icon bookmark-bicon bookmarkicon cameraicon checkicon chevron downicon chevron lefticon chevron righticon chevron upicon closeicon v-compressicon downloadicon editicon v-expandicon fbicon fileicon filtericon flag ruicon full chevron downicon full chevron lefticon full chevron righticon full chevron upicon gpicon insicon mailicon moveicon-musicicon mutedicon nomutedicon okicon v-pauseicon v-playicon searchicon shareicon sign inicon sign upicon stepbackicon stepforicon swipe downicon tagicon tagsicon tgicon trashicon twicon vkicon yticon wticon fm

Utah leaves Oktoberfest without beer

Utah leaves Oktoberfest without beer
A Utah ski resort’s annual Oktoberfest may soon be without its inspiration for copying Munich’s biggest beer festival in the world as state regulators crack down on alcohol permits for festivals and other one-time events.

"We’re trying to send a signal that we are tightening up and we are reluctant to grant [single-event permits] to for-profit organizations," David Gladwell, chairman of the state liquor commission, said Tuesday during the board’s monthly meeting, according to the Salt Lake Tribune. "For those who have applied in the past, this is a change of direction and one that is probably unsettling."

That includes Snowbird Ski Resort, which hosts an Oktoberfest that dates back to 1973 and draws about 60,000 people annually. "Not having a liquor permit for Oktoberfest would hurt a lot," Bob Bonar, general manager for Snowbird, told the Utah Department of Alcoholic Beverage Control (UDABC) at the meeting, the Associated Press reported. "It’s the second best thing we do after powder skiing."

Before the meeting, the resort still hadn’t received a permit for an event a bit closer on the calendar: Its sixth annual Father’s Day Brewfest in mid-June.

"That’s tough for a business to take two weeks ahead of the event," Bodnar said, arguing for approval. After a long debate, that permit - Snowbird’s only pending one - was granted.

Under state law, single-event permits allow beer, wine and spirits to be served ­at one-time community and civic events, the Tribune reported. Groups and businesses are allowed up to 12 special-event permits per year.

“We just felt that maybe we were allowing something the legislature had not intended,” Gladwell told FOX 13. “We felt like previous commissions had maybe drifted a little bit from the rules we had imposed on ourselves.”

“We’re reexamining our policies in all respects,” Gladwell said. “It’s a healthy thing. It’s a good thing.”

That reexamination hasn’t led to a final policy yet, though. Commissioners haven’t yet reached an agreement on how to interpret the rules. "We are not of one mind right now," Gladwell said to the Deseret News, adding the commission could call on state lawmakers to clarify the rules. "The commission is somewhat divided. This is a policy in progress."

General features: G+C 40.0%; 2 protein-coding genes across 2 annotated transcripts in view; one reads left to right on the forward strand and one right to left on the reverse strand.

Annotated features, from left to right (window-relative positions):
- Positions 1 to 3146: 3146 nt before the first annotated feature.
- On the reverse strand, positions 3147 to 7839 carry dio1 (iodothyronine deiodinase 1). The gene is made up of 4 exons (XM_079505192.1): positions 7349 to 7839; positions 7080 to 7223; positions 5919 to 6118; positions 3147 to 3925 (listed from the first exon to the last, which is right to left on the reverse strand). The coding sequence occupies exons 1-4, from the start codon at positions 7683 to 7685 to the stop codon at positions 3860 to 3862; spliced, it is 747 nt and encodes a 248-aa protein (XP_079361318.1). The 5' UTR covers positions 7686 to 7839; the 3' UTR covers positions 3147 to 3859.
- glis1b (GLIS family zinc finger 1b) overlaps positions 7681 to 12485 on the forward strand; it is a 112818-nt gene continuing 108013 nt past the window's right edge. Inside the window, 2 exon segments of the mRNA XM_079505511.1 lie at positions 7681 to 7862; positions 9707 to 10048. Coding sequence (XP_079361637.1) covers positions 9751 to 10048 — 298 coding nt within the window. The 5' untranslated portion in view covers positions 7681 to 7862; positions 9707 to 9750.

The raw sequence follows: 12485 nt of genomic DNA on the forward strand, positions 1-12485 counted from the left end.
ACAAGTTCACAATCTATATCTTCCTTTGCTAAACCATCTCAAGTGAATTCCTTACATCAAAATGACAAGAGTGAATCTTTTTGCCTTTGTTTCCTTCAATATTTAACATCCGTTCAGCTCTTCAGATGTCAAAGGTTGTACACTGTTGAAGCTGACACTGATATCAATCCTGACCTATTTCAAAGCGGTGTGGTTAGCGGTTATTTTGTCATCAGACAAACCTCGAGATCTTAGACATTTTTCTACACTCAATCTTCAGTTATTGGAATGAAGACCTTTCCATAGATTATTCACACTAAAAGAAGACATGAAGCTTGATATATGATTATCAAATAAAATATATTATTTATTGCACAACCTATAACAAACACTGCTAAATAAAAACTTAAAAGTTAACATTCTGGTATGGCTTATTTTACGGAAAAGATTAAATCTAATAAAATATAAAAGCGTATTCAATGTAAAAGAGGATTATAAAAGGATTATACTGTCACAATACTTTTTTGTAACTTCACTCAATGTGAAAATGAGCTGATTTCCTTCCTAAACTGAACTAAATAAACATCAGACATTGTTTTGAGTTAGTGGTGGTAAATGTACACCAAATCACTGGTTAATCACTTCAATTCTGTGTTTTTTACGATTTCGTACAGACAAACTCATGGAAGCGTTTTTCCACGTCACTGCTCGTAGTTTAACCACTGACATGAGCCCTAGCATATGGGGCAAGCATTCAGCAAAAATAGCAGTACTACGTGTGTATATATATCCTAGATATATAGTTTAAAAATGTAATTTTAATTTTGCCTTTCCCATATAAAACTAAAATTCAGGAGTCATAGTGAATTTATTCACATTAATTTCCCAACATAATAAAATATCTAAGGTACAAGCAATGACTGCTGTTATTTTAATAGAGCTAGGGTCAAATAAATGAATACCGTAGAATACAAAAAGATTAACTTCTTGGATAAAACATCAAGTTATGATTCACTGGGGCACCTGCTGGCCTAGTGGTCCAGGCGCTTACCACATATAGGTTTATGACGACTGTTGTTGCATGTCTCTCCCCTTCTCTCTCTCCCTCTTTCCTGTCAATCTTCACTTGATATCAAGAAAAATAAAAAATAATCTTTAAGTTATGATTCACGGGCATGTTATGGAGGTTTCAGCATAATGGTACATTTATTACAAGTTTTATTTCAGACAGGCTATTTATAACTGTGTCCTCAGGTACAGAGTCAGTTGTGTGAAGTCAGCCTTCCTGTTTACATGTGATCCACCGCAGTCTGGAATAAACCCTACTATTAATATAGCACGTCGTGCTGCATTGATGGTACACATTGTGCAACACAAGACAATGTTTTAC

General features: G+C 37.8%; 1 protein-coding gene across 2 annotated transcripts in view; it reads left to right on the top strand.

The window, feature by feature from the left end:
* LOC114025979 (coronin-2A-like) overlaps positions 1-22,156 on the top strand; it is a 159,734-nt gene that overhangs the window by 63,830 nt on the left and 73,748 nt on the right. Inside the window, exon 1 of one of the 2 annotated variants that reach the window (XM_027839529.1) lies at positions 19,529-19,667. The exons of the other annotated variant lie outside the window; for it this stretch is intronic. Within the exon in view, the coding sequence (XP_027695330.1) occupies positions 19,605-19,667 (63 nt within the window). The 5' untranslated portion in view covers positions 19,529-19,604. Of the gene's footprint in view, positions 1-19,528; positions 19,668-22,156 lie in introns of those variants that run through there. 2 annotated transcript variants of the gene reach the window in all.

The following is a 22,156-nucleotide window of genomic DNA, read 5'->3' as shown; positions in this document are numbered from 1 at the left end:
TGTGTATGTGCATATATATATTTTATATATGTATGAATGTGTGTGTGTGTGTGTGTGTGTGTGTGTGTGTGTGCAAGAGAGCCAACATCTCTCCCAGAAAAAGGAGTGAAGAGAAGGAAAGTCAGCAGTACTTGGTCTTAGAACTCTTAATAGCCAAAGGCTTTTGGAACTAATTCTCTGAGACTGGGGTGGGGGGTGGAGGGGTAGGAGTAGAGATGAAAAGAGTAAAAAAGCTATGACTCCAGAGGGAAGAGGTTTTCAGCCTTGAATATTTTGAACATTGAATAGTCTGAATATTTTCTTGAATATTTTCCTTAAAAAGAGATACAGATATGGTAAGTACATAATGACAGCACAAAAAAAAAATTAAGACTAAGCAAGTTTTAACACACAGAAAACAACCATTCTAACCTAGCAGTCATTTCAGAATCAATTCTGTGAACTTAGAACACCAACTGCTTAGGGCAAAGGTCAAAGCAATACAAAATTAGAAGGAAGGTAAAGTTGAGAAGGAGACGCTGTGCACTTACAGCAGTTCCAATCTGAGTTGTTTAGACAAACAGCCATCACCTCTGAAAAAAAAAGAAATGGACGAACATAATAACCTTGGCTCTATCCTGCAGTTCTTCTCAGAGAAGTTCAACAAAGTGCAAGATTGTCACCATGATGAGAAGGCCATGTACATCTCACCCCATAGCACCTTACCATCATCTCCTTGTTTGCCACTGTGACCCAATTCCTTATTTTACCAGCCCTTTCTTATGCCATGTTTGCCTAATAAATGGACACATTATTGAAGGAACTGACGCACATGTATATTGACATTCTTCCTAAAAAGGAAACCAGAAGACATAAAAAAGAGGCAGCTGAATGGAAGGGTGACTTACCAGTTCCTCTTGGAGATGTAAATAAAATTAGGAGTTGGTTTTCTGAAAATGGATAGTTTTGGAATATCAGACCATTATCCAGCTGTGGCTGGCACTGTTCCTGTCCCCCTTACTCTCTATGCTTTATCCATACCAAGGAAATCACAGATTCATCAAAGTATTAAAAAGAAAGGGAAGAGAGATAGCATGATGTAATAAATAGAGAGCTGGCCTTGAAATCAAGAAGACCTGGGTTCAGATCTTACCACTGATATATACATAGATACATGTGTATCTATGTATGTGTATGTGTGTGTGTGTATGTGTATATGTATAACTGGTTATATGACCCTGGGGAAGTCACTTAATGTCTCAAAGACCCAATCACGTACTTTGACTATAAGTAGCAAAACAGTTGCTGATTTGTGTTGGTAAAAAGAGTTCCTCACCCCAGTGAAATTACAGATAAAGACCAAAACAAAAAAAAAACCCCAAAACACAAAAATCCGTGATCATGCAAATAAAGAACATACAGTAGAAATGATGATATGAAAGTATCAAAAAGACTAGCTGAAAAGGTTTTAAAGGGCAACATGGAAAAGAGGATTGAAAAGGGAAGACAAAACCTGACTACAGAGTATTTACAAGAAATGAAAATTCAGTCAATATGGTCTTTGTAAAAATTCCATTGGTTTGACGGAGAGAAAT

The discussion came about because regulators felt repeated requests by companies were an abuse of the single-use permits. UDABC compliance director Nina McDermott told the Tribune that, under the rules, the single-event permits are meant primarily for nonprofit, charitable events.

"It’s just a concern as to whether the department is using the rules on the books and analyzing these things," Sal Petilos, executive director for the UDABC, said during an online Trib Talk with The Salt Lake Tribune on Wednesday. "We may very well be in a Catch-22 if we say we have these rules on the books but we haven’t been following them."

An estimated two-thirds of residents belong to the Mormon church, AP reported. Avoiding alcohol use is a fundamental part of being considered a fully practicing member of the faith, and those who drink face social stigma and are barred from worship in temples.

Business owners associated with the tourism, restaurant and beverage industries have fought to “normalize” liquor laws in the state, bringing them more in line with the rest of the country. Under current regulations, the alcohol content in beer is limited to 3.2 percent, and liquor cannot be sold before 10 a.m. or after 1 a.m., Raw Story reported. In 2009, Utah did away with a requirement for bars to operate as members-only social clubs, but other proposed rules have run up against the powerful Mormon church, according to AP.

During Tuesday’s meeting, Bonar argued that a "for-profit businesses should not automatically be disqualified," since that is not specifically spelled out in state law, the Tribune reported. "Adopting that takes Utah back 25 years," he said.

UDABC’s Petilos mentioned during the Trib Talk that, as a potential compromise, liquor regulators might allow for-profit businesses to donate a portion of ticket-sales proceeds to charity in order to receive a single-use permit.